(BALTIMORE – November 19, 2020) – Next up in the world of elections is the June 28, 2022 primary election in Maryland. That’s when both the Democrats and the Republicans will learn who their nominee is for Governor of Maryland.
On the Democratic side, one could argue that Maryland Comptroller Peter Franchot is the front-runner. An Army vet and lawyer by trade, Franchot garnered over 1.6 million votes (72%) over Republican challenger Anjali Phukan in 2018. A former Delegate who represented Montgomery County from 1986 to 2007, he has served honorably as Maryland Comptroller since then.
Other Democratic names touted in this gubernatorial race include Baltimore County Executive Johnny Olszewski, who narrowly etched out enough votes to win the Baltimore County Executive post in 2018 after trailing in third place for much of the campaign. Olszewski emerged to beat better-funded challengers, including County Councilwoman Vicki Almond and state Sen. Jim Brochin by a 17-vote margin.
Also mentioned in political circles is Prince George’s County Executive Angela Alsobrooks. Representing the largest African American jurisdiction in Maryland, Alsobrooks would be a major threat to Franchot’s ascension if she chooses to run. With 30% of Maryland being Black, Alsobrooks would have a step up in the Black community on her opponents.
While Baltimore County has a population of 827,000 (2019), it has a 26% Black population (215,020). Montgomery County has just over one million people with a 15% Black population (approximately 150,000 Blacks). Prince George’s County has 909,000 (2019) with a 63% Black population (572,670). Maryland is a 2-to-1 Democratic state.
Across the aisle in Annapolis, Maryland Lt. Gov. Boyd K. Rutherford is certainly a horse to watch.
Delegate Nic Kipke, the Minority Leader in the House of Delegates, “As we now look to 2022, all eyes are now on Boyd Rutherford, who is well-positioned to the lead the gubernatorial ticket for Republicans.”
With a growing reputation in Maryland’s Black business community, Rutherford is rather well-respected by many business owners. Over the past 6 years, he has toiled arduously to assist small business owners across the state, particularly in the midst of the COVID-19 pandemic, to ensure that they get the necessary access to the critical resources they need and deserve.
While the issue of Minority Business Enterprise (MBE) has been scarcely discussed compared to years past, it is nonetheless still a blazing issue among Black business advocates in Baltimore, Baltimore County and Prince George’s County.
Stanley Tucker, President of Meridian Management Group, is one of them. He told Bmorenews when asked what he needed to see in the next Governor of Maryland, “We want to see someone who is committed to the growth and development of Maryland businesses, particularly of minority businesses.”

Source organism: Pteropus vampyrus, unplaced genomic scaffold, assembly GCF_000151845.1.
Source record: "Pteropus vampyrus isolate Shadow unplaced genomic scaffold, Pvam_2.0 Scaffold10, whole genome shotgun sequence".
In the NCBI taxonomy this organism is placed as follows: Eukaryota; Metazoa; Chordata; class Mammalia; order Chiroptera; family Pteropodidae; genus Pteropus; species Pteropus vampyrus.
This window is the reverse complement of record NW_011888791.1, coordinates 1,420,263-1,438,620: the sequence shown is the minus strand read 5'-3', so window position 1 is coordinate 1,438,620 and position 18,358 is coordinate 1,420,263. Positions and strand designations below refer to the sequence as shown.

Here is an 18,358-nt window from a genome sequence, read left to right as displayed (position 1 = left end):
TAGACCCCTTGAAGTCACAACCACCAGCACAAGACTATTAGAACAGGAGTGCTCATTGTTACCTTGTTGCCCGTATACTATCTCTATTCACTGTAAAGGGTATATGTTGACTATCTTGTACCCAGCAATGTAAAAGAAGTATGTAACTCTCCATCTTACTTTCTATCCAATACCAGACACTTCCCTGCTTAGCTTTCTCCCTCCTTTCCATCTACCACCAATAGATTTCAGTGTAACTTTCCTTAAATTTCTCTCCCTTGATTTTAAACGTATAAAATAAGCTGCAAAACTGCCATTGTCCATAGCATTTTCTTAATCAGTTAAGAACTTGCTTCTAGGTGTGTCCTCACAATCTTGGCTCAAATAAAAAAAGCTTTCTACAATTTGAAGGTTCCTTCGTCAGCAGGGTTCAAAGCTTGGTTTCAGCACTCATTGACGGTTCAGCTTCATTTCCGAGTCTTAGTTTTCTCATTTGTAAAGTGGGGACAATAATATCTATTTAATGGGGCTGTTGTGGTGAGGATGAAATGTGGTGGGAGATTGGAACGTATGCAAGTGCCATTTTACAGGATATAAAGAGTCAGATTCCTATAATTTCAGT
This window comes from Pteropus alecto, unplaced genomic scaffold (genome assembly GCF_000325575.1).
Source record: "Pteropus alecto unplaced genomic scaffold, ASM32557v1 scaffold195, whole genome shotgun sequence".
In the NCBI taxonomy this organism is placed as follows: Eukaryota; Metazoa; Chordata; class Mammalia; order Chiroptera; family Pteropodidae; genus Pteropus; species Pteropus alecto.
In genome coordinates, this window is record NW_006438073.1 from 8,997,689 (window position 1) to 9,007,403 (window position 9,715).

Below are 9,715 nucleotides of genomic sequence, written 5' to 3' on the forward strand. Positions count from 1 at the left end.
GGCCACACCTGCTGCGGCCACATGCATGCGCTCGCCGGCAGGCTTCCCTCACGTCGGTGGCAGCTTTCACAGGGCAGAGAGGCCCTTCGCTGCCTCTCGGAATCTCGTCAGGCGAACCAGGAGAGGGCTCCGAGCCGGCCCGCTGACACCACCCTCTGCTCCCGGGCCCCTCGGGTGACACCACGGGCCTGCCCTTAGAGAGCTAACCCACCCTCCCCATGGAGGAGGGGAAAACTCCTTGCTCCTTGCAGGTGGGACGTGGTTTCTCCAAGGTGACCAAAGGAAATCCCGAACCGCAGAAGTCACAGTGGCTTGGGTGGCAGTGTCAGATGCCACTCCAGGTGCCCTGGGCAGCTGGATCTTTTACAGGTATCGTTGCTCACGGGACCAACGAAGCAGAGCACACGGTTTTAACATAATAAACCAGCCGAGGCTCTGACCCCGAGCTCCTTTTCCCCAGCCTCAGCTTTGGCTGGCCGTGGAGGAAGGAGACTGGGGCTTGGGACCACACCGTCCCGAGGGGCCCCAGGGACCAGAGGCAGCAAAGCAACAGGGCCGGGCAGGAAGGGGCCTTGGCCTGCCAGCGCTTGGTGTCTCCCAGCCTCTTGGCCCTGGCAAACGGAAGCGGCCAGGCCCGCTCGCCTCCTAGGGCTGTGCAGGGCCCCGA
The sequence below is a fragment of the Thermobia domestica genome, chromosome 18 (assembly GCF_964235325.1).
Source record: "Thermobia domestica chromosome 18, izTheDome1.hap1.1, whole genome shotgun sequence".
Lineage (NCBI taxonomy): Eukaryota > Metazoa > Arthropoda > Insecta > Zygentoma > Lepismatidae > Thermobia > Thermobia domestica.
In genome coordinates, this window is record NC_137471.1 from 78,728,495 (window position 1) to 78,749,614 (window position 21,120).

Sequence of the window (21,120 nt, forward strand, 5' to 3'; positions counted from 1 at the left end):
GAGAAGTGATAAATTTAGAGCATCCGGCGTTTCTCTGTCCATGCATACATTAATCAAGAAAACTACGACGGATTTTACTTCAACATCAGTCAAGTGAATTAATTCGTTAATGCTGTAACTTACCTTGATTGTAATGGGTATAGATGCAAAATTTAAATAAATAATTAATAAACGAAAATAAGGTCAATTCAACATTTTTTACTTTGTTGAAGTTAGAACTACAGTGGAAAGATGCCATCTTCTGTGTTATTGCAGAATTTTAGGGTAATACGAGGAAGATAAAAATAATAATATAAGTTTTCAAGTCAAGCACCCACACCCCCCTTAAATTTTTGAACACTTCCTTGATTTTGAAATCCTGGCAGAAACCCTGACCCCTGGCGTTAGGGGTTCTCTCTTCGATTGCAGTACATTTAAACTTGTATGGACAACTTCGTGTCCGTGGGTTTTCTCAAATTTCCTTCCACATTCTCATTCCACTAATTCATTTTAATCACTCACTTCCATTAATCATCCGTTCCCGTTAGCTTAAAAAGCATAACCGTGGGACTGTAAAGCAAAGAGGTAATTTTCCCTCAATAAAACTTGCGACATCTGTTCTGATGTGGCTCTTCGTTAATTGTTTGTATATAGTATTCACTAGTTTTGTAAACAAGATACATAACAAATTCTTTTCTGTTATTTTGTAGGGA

He continued, “95% of them are small businesses. So, I want to see a strategy where we are maximizing the impact of these minority businesses. When we do that, and get access to capital and access to markets, we can hire more people. Black people hire black people. And that’s how we enhance the economic base of the State of Maryland.”
Considered among the most astute Black politicos in Annapolis for more than past two decades, Tucker said that as these businesses grow, “they can hire people and house, clothe and feed their families.”
Tucker added, “We pay a lot of taxes in this state. Billions! So, therefore, we want access to capital and access to markets so that we can create jobs and strengthen our state’s economic base. And when we are offering jobs, it is because we understand the condition of Black people who are unemployed and in need of a job. We can then go to these people and say, ‘Put that down and come get a legitimate opportunity to make some money’ as opposed to investing in a life sentence in prison on the installment plan. I understand their plight. That’s why we want to show the ‘young bucks’ that this is how you can make some money legitimately, as opposed to selling drugs. ‘Let us help you to develop a skill set and make you legitimate and use that skill set to empower yourself.”
Tucker said that a young person recently told him, “I want to be a revolutionary conformist.”
He said that this is the mindset of being revolutionary by using the system to empower the Black community.
“We introduced legislation that now put one and a half percent of the gross proceeds of video lottery terminals goes back into small, minority, women and veteran-owned businesses via a statewide fund manager,” said Tucker. Proudly, he exclaimed, “We’re the only state in the nation with such legislation.”
In any event, Tucker is optimistic. He said that with 57 African American legislators in Annapolis – including Delegate Adrienne Jones serving as Speaker of the House, Delegate Sheree Sample-Hughes serving as Speaker Pro Tem and state Senator Melony Griffin serving President Pro Tem for the Senate, there is much cause for optimism.
Tucker said that it is his hope that the next Governor understands the plight of Black businesses. Further, he said that the Black community has to continue to push a strategy that introduces pro-business legislation to make our communities healthy. He said that the next Governor must understand that as Black businesses make money, everybody eats.
Another Maryland business icon, Doris Cammack-Spencer, also shared her thoughts on the next governor. The illustrious Executive Director of the Southern Maryland Minority Chamber of Commerce told Bmorenews, “I’m hearing Alsobrooks.” She added, “I understand Peter Franchot has a lot of money.”
While it is still relatively early, one thing is clear: People are already choosing their horse for 2022.